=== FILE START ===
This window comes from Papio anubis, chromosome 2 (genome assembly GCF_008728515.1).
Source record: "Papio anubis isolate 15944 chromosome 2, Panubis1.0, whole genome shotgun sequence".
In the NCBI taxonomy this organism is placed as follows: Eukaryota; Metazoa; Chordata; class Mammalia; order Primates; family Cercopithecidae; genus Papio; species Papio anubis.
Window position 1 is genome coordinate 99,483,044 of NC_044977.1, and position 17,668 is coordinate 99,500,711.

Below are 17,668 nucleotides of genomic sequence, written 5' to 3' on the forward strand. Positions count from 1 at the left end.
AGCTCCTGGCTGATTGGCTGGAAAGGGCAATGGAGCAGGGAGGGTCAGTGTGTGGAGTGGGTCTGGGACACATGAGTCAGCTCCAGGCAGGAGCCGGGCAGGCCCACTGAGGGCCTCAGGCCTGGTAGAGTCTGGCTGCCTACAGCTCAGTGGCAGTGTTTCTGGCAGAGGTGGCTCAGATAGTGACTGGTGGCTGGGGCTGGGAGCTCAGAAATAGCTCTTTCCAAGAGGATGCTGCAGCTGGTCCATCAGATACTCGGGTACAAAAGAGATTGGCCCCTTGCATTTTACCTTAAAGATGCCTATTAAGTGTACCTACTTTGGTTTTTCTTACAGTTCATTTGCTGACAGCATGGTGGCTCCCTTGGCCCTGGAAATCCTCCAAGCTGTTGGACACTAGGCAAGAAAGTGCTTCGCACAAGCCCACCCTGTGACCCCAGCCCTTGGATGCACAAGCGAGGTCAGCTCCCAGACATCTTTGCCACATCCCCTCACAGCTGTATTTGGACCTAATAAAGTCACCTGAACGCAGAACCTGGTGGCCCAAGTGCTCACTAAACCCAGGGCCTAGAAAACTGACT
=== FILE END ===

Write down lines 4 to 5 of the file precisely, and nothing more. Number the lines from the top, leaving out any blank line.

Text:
Window position 1 is genome coordinate 99,483,044 of NC_044977.1, and position 17,668 is coordinate 99,500,711.

Below are 17,668 nucleotides of genomic sequence, written 5' to 3' on the forward strand. Positions count from 1 at the left end.